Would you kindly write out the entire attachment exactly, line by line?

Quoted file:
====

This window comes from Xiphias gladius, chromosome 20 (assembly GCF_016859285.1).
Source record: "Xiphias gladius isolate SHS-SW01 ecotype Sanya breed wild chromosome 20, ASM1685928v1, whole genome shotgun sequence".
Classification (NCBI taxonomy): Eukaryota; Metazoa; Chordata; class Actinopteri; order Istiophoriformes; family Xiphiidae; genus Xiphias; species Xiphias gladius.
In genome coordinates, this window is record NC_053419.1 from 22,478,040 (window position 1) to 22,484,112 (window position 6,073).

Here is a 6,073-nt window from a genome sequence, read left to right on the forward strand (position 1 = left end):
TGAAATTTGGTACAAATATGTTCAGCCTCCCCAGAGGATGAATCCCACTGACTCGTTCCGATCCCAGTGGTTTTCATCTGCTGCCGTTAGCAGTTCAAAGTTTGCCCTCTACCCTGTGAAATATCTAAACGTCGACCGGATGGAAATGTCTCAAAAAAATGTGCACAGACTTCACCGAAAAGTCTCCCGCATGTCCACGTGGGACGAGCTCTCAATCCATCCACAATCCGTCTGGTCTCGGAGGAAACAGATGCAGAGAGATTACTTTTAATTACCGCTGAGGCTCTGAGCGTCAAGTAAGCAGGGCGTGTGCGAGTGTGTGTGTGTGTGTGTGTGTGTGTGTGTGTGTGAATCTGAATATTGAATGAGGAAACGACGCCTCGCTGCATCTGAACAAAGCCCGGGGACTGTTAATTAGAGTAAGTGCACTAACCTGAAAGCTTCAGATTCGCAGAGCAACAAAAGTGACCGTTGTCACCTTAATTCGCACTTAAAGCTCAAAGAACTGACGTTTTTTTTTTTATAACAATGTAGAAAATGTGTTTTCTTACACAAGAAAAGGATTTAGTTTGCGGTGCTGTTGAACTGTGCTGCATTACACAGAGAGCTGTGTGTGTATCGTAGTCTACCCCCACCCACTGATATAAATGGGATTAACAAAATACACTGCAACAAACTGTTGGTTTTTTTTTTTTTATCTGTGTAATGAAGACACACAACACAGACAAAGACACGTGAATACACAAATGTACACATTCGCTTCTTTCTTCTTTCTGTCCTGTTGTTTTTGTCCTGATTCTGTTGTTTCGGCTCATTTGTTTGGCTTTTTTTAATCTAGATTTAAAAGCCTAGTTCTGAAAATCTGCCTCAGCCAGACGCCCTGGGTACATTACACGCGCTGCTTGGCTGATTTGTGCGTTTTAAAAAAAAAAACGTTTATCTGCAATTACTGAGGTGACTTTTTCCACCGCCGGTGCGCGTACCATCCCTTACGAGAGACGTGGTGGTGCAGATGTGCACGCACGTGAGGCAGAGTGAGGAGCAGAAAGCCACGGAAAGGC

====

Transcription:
This window comes from Xiphias gladius, chromosome 20 (assembly GCF_016859285.1).
Source record: "Xiphias gladius isolate SHS-SW01 ecotype Sanya breed wild chromosome 20, ASM1685928v1, whole genome shotgun sequence".
Classification (NCBI taxonomy): Eukaryota; Metazoa; Chordata; class Actinopteri; order Istiophoriformes; family Xiphiidae; genus Xiphias; species Xiphias gladius.
In genome coordinates, this window is record NC_053419.1 from 22,478,040 (window position 1) to 22,484,112 (window position 6,073).

Here is a 6,073-nt window from a genome sequence, read left to right on the forward strand (position 1 = left end):
TGAAATTTGGTACAAATATGTTCAGCCTCCCCAGAGGATGAATCCCACTGACTCGTTCCGATCCCAGTGGTTTTCATCTGCTGCCGTTAGCAGTTCAAAGTTTGCCCTCTACCCTGTGAAATATCTAAACGTCGACCGGATGGAAATGTCTCAAAAAAATGTGCACAGACTTCACCGAAAAGTCTCCCGCATGTCCACGTGGGACGAGCTCTCAATCCATCCACAATCCGTCTGGTCTCGGAGGAAACAGATGCAGAGAGATTACTTTTAATTACCGCTGAGGCTCTGAGCGTCAAGTAAGCAGGGCGTGTGCGAGTGTGTGTGTGTGTGTGTGTGTGTGTGTGTGTGTGAATCTGAATATTGAATGAGGAAACGACGCCTCGCTGCATCTGAACAAAGCCCGGGGACTGTTAATTAGAGTAAGTGCACTAACCTGAAAGCTTCAGATTCGCAGAGCAACAAAAGTGACCGTTGTCACCTTAATTCGCACTTAAAGCTCAAAGAACTGACGTTTTTTTTTTTATAACAATGTAGAAAATGTGTTTTCTTACACAAGAAAAGGATTTAGTTTGCGGTGCTGTTGAACTGTGCTGCATTACACAGAGAGCTGTGTGTGTATCGTAGTCTACCCCCACCCACTGATATAAATGGGATTAACAAAATACACTGCAACAAACTGTTGGTTTTTTTTTTTTTATCTGTGTAATGAAGACACACAACACAGACAAAGACACGTGAATACACAAATGTACACATTCGCTTCTTTCTTCTTTCTGTCCTGTTGTTTTTGTCCTGATTCTGTTGTTTCGGCTCATTTGTTTGGCTTTTTTTAATCTAGATTTAAAAGCCTAGTTCTGAAAATCTGCCTCAGCCAGACGCCCTGGGTACATTACACGCGCTGCTTGGCTGATTTGTGCGTTTTAAAAAAAAAAACGTTTATCTGCAATTACTGAGGTGACTTTTTCCACCGCCGGTGCGCGTACCATCCCTTACGAGAGACGTGGTGGTGCAGATGTGCACGCACGTGAGGCAGAGTGAGGAGCAGAAAGCCACGGAAAGGC